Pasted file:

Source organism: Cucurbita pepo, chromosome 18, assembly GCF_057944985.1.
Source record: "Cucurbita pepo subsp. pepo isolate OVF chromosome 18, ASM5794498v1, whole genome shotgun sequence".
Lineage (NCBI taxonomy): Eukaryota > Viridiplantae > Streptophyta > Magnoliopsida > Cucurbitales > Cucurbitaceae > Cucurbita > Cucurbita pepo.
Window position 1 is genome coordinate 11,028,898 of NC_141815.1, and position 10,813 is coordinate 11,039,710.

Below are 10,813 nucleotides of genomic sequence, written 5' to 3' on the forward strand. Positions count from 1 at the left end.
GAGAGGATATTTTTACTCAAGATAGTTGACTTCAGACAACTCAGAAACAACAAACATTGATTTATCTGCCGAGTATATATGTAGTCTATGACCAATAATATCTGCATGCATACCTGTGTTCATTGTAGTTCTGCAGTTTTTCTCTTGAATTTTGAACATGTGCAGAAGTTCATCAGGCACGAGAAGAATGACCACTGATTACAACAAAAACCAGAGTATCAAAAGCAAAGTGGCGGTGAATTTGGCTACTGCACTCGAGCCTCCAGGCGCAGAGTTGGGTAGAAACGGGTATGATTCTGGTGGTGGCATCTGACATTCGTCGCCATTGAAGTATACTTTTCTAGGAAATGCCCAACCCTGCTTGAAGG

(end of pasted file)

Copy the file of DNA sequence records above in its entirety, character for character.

Source organism: Cucurbita pepo, chromosome 18, assembly GCF_057944985.1.
Source record: "Cucurbita pepo subsp. pepo isolate OVF chromosome 18, ASM5794498v1, whole genome shotgun sequence".
Lineage (NCBI taxonomy): Eukaryota > Viridiplantae > Streptophyta > Magnoliopsida > Cucurbitales > Cucurbitaceae > Cucurbita > Cucurbita pepo.
Window position 1 is genome coordinate 11,028,898 of NC_141815.1, and position 10,813 is coordinate 11,039,710.

Below are 10,813 nucleotides of genomic sequence, written 5' to 3' on the forward strand. Positions count from 1 at the left end.
GAGAGGATATTTTTACTCAAGATAGTTGACTTCAGACAACTCAGAAACAACAAACATTGATTTATCTGCCGAGTATATATGTAGTCTATGACCAATAATATCTGCATGCATACCTGTGTTCATTGTAGTTCTGCAGTTTTTCTCTTGAATTTTGAACATGTGCAGAAGTTCATCAGGCACGAGAAGAATGACCACTGATTACAACAAAAACCAGAGTATCAAAAGCAAAGTGGCGGTGAATTTGGCTACTGCACTCGAGCCTCCAGGCGCAGAGTTGGGTAGAAACGGGTATGATTCTGGTGGTGGCATCTGACATTCGTCGCCATTGAAGTATACTTTTCTAGGAAATGCCCAACCCTGCTTGAAGG